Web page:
19. ^ "The Crown Publishing GroupThe Crown Publishing Group". The Crown Publishing Group. Retrieved 2016.
  20. ^ Rich, Motoko (18 April 2007). "Pulitzer Prizes - Alfred A. Knopf - Books". The New York Times. ISSN 0362-4331. Retrieved 2017.
  21. ^ "Imprints | Knopf Doubleday". Knopf Doubleday. Retrieved 2016.
  22. ^ "Random House - Bertelsmann AG" (in German). Archived from the original on 3 June 2013. Retrieved 2012.
  23. ^ a b "Imprints | Penguin Random House". PenguinRandomhouse.com. Retrieved 2016.
  24. ^ "Our Imprints". Random House. Retrieved 2016.
  25. ^ "Our imprints | Random House Kids". Randomhousekids.com. Retrieved 2016.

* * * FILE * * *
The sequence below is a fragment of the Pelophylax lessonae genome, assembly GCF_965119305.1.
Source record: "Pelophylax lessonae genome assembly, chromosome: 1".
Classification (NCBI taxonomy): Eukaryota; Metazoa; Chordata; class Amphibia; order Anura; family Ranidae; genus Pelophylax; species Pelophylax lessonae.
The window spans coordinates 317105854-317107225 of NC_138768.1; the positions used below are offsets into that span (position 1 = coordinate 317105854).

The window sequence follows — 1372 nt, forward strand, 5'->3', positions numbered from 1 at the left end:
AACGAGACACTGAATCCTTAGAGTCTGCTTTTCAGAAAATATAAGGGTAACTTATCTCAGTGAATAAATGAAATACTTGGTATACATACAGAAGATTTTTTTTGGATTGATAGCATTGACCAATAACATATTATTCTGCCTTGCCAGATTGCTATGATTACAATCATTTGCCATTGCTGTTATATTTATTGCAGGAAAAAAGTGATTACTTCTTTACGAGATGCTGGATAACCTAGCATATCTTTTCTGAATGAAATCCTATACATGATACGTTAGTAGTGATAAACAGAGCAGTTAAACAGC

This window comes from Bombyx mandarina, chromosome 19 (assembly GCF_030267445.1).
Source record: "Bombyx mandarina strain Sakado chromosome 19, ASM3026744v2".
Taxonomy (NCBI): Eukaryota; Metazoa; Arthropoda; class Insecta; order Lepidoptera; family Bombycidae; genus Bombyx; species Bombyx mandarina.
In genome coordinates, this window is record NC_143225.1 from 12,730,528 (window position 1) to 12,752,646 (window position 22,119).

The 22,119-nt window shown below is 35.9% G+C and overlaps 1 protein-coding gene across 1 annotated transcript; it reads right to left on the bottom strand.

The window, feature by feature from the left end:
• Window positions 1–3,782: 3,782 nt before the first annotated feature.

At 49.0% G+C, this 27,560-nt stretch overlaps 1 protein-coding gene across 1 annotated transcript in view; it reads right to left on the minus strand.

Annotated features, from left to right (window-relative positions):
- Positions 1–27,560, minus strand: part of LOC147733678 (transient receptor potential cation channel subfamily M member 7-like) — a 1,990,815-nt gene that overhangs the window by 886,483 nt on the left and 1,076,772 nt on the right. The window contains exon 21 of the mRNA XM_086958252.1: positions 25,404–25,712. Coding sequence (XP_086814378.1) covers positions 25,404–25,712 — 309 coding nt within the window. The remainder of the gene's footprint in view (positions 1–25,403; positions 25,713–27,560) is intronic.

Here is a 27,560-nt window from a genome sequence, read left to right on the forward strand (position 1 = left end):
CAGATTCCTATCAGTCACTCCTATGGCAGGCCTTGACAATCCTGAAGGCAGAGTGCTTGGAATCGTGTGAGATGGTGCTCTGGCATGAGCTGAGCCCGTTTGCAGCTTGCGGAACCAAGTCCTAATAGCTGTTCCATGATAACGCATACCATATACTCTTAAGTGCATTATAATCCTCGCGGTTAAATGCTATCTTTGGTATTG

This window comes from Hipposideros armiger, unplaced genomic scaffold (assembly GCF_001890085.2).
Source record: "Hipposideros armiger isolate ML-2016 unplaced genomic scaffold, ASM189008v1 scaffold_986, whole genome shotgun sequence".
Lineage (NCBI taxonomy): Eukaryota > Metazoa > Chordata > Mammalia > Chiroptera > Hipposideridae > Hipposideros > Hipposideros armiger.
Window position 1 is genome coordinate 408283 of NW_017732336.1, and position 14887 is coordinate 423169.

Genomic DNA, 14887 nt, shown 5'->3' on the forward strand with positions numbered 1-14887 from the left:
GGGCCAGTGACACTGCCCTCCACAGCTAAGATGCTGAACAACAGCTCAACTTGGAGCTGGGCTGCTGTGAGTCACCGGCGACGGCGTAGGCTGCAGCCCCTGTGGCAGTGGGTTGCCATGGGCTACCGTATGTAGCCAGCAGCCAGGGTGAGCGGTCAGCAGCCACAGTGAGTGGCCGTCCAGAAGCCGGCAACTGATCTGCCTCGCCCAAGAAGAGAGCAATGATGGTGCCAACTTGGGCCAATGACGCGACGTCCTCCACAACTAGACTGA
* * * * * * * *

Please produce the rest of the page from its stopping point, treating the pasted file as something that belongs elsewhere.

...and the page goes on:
26. ^ "Random House Kids Imprints". Random House. Retrieved 2016.
  27. ^ Nawotka, Ed (27 March 2019). "PRH Acquires U.K.'s Little Tiger Group". PublishersWeekly.com. Retrieved 2020.
  28. ^ "Santillana vende Ediciones Generales a Penguin Random House para centrarse en el área educativa". El País (in Spanish). Madrid: PRISA. 19 March 2014. Retrieved 2016.
  29. ^ "Offices | Penguin Random House".
  30. ^ "What's the Penguin About?". Bookcountry.com. Archived from the original on 30 June 2013.
  31. ^ "Workshopping Community Book Country Hits Membership Milestone". Digitalbookworld.com. 2013.

Further reading

External links


  This article uses material from the Wikipedia page available here. It is released under the Creative Commons Attribution-Share-Alike License 3.0.